Welcome to this week’s ‘The Monday Interview’.
With Christmas behind us and winter well and truly upon us it can be a miserable time of year. If you are anything like me you are thinking of summer holidays (yep, got mine booked already!) to get you through the next few months. So I thought that now would be an appropriate time to focus on the realities, and indeed the scope, involved with working in the travel industry.
And it isn’t all about working as cabin crew, travel agent, and holiday reps. Behind the scenes lie a whole host of commercially focused roles that help keep the industry buoyant and lucrative. Today we will be focussing on one of them. This week’s contributor, Michelle, did indeed start off her career as a travel agent, but today she can be found working closely with corporate clients as an account manager for an airline. We learn from her interview just how important relationship management and customer service are to her role, along with the ability to negotiate and sell.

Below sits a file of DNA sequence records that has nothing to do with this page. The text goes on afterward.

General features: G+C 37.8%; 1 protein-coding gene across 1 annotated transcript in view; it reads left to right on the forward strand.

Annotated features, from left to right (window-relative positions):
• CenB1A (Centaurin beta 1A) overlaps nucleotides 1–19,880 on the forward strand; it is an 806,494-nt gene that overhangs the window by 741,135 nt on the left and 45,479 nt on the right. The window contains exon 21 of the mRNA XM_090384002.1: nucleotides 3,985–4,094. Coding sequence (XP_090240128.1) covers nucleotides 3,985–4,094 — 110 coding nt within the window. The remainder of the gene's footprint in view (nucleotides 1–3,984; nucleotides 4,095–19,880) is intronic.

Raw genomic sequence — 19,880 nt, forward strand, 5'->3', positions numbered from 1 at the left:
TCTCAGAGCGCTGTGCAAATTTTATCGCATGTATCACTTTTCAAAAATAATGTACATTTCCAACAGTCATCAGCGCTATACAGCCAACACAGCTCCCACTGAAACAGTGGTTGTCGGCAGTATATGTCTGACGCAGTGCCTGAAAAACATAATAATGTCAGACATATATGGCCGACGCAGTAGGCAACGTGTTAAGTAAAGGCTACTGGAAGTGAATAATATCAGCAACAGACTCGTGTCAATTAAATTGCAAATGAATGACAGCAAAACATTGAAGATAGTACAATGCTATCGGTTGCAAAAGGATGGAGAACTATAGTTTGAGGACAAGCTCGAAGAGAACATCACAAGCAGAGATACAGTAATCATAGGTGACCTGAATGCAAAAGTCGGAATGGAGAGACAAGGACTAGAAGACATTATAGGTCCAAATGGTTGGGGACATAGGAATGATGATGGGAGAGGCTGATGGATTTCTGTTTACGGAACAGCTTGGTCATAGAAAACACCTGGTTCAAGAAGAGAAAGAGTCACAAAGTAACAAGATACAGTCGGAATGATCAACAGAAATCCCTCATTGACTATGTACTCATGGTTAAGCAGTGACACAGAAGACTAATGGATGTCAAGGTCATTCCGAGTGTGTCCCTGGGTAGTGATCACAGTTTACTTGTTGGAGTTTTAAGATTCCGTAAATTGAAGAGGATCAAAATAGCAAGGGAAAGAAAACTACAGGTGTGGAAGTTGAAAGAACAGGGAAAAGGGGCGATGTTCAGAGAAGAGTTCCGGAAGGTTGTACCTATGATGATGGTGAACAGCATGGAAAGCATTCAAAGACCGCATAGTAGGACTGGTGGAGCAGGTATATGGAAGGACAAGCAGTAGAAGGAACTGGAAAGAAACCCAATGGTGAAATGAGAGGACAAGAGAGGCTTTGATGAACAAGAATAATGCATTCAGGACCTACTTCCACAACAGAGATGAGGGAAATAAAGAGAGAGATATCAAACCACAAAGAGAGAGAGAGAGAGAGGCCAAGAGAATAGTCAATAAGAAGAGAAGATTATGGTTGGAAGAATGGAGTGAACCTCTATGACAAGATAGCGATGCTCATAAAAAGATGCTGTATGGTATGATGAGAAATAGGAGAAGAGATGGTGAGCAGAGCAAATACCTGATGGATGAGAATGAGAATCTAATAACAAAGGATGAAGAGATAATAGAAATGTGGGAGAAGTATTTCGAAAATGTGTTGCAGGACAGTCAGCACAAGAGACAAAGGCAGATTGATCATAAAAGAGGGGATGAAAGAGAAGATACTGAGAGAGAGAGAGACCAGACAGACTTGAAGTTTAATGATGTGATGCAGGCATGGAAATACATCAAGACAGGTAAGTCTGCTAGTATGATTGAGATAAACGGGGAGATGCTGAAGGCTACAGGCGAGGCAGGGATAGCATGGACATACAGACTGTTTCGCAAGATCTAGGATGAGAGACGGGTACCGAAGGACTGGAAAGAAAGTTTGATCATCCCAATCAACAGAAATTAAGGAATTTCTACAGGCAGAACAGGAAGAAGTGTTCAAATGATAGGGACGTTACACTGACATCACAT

Thanks so much for your enlightening interview, Michelle. I am aware just how limited a view many people have of the jobs available within the travel industry so it is great to be able to provide a case study that should help to change this.
So, briefly, what is your job?
“I’m a Corporate Account Manager for a major international airline.
I am responsible for a number of corporate accounts ranging from small local businesses that may spend £50k per year up to investment banks with a global spend of over £50million. My role involves maintaining strong relationships with those corporate accounts creating value for the client, long-term profitability, and account retention by offering appropriate discounts based on their travel policy, travel patterns and volume.